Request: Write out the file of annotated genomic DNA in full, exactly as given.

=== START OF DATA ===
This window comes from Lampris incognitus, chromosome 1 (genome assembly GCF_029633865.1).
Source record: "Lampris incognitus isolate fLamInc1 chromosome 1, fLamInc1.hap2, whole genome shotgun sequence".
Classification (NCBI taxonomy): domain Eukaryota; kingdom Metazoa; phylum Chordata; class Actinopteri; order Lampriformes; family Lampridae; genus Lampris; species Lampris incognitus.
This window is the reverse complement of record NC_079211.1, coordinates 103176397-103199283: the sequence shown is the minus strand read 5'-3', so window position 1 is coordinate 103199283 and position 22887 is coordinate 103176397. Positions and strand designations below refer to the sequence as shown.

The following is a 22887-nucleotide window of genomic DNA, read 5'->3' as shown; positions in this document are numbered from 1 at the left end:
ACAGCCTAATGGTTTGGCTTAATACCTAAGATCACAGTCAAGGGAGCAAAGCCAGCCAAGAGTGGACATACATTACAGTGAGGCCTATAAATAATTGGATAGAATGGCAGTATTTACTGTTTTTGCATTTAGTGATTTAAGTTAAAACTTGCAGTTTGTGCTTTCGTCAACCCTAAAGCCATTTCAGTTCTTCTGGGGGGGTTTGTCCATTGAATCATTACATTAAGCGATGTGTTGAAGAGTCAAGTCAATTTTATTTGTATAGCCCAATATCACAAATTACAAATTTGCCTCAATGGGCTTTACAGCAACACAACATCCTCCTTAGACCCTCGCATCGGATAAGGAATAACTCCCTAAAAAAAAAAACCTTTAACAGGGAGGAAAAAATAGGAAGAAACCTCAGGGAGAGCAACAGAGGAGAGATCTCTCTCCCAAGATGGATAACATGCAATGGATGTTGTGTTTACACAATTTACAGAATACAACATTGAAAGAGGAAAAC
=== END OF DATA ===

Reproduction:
This window comes from Lampris incognitus, chromosome 1 (genome assembly GCF_029633865.1).
Source record: "Lampris incognitus isolate fLamInc1 chromosome 1, fLamInc1.hap2, whole genome shotgun sequence".
Classification (NCBI taxonomy): domain Eukaryota; kingdom Metazoa; phylum Chordata; class Actinopteri; order Lampriformes; family Lampridae; genus Lampris; species Lampris incognitus.
This window is the reverse complement of record NC_079211.1, coordinates 103176397-103199283: the sequence shown is the minus strand read 5'-3', so window position 1 is coordinate 103199283 and position 22887 is coordinate 103176397. Positions and strand designations below refer to the sequence as shown.

The following is a 22887-nucleotide window of genomic DNA, read 5'->3' as shown; positions in this document are numbered from 1 at the left end:
ACAGCCTAATGGTTTGGCTTAATACCTAAGATCACAGTCAAGGGAGCAAAGCCAGCCAAGAGTGGACATACATTACAGTGAGGCCTATAAATAATTGGATAGAATGGCAGTATTTACTGTTTTTGCATTTAGTGATTTAAGTTAAAACTTGCAGTTTGTGCTTTCGTCAACCCTAAAGCCATTTCAGTTCTTCTGGGGGGGTTTGTCCATTGAATCATTACATTAAGCGATGTGTTGAAGAGTCAAGTCAATTTTATTTGTATAGCCCAATATCACAAATTACAAATTTGCCTCAATGGGCTTTACAGCAACACAACATCCTCCTTAGACCCTCGCATCGGATAAGGAATAACTCCCTAAAAAAAAAAACCTTTAACAGGGAGGAAAAAATAGGAAGAAACCTCAGGGAGAGCAACAGAGGAGAGATCTCTCTCCCAAGATGGATAACATGCAATGGATGTTGTGTTTACACAATTTACAGAATACAACATTGAAAGAGGAAAAC